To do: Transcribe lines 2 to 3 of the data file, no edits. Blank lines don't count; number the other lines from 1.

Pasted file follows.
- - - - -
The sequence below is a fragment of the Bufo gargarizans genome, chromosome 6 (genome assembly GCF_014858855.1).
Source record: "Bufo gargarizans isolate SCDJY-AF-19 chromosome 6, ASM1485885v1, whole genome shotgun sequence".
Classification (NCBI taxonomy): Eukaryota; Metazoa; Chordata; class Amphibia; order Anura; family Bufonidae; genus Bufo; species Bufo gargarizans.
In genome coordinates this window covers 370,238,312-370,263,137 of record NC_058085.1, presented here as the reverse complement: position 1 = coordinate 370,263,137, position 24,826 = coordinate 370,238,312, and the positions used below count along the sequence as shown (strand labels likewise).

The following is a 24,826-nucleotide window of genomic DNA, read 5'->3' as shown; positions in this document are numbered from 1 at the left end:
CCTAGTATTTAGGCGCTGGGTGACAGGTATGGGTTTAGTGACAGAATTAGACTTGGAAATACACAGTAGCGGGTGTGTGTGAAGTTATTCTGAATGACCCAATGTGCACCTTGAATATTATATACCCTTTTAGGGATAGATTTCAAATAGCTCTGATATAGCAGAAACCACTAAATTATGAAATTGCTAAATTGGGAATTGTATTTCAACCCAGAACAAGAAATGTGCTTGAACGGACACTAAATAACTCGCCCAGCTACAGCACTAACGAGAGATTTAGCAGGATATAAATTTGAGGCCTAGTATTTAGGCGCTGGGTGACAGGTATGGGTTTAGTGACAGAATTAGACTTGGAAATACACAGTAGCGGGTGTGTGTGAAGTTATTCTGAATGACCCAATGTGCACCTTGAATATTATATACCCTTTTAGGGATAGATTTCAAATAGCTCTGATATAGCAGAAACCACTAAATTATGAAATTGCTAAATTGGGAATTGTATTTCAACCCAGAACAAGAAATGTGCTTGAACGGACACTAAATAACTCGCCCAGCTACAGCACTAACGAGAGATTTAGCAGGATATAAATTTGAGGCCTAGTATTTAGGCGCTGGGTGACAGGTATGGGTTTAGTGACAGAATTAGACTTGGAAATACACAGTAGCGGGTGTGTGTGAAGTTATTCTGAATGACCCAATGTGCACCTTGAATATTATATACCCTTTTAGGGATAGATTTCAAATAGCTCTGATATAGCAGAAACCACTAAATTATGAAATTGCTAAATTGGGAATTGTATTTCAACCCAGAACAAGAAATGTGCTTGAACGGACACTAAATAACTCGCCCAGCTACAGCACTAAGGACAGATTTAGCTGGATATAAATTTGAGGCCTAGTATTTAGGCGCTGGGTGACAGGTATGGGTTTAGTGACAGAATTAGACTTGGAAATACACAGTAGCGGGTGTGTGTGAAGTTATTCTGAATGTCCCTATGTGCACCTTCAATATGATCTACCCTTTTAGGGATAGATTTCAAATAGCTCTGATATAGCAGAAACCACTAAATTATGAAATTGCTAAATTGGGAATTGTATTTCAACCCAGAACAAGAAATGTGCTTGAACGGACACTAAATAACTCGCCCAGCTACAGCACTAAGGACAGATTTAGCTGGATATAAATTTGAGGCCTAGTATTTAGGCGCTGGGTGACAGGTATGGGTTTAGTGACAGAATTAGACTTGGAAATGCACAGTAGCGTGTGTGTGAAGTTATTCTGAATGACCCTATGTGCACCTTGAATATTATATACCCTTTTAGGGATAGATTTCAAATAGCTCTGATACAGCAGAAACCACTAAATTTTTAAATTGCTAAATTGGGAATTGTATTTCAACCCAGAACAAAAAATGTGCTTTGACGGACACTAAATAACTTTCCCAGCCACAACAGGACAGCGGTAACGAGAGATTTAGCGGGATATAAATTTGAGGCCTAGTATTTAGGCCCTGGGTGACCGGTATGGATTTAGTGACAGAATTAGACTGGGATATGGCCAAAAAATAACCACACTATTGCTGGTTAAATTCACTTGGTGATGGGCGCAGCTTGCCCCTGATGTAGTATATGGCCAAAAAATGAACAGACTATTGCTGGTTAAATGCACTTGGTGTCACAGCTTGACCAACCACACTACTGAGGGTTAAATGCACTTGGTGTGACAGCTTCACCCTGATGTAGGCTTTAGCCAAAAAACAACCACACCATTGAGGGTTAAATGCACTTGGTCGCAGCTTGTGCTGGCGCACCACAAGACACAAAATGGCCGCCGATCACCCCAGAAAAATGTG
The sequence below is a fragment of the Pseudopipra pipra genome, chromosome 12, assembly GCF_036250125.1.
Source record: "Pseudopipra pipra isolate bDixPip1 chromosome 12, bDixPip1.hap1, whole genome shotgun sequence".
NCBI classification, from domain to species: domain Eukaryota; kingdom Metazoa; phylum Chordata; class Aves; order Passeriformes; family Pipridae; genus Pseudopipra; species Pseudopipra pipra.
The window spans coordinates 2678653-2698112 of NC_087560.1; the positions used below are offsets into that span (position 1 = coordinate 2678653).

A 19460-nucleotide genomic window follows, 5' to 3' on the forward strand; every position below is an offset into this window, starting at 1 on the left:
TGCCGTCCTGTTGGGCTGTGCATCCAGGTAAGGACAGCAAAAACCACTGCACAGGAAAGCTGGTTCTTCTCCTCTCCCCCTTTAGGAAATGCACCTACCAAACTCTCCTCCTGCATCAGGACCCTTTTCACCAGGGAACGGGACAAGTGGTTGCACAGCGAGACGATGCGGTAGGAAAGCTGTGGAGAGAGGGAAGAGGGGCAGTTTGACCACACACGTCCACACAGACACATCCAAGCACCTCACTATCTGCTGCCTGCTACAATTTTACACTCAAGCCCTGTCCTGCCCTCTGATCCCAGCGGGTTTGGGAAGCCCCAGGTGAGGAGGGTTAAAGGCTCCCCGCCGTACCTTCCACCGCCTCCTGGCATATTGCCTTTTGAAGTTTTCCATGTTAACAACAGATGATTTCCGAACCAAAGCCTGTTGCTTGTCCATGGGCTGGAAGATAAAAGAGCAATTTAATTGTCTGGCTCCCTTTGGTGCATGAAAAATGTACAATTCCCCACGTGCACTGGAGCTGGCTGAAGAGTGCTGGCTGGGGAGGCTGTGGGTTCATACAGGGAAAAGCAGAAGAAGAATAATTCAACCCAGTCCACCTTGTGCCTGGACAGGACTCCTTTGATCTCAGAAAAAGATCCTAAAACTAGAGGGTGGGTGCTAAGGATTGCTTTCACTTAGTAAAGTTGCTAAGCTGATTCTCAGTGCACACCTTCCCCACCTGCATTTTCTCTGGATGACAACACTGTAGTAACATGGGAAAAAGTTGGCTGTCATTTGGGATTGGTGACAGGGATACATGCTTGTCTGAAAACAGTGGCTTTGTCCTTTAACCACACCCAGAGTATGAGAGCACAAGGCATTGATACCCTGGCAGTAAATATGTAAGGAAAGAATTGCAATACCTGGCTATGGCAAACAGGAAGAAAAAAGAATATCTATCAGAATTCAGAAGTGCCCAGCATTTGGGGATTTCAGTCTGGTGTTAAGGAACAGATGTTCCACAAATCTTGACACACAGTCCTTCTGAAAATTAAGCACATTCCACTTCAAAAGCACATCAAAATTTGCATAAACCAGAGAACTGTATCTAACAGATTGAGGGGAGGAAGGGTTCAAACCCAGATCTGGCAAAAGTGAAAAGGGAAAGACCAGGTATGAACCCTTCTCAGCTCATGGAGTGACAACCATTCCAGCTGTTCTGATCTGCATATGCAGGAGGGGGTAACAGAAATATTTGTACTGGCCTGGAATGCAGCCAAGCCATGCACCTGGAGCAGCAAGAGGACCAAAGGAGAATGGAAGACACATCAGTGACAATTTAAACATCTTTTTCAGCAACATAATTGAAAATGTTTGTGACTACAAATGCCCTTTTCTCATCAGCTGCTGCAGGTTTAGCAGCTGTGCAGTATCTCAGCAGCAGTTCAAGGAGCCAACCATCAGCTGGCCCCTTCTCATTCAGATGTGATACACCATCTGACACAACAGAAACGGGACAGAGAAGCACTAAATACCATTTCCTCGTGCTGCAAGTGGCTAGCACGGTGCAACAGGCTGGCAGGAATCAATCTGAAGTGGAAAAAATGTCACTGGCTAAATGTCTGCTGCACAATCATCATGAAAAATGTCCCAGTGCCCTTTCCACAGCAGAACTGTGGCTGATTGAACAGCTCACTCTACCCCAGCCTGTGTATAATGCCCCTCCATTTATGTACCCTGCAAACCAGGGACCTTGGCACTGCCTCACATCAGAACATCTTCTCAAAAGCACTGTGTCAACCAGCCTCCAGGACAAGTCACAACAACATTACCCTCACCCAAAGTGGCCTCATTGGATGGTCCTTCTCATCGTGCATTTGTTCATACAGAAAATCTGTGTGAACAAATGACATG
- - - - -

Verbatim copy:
Source record: "Bufo gargarizans isolate SCDJY-AF-19 chromosome 6, ASM1485885v1, whole genome shotgun sequence".
Classification (NCBI taxonomy): Eukaryota; Metazoa; Chordata; class Amphibia; order Anura; family Bufonidae; genus Bufo; species Bufo gargarizans.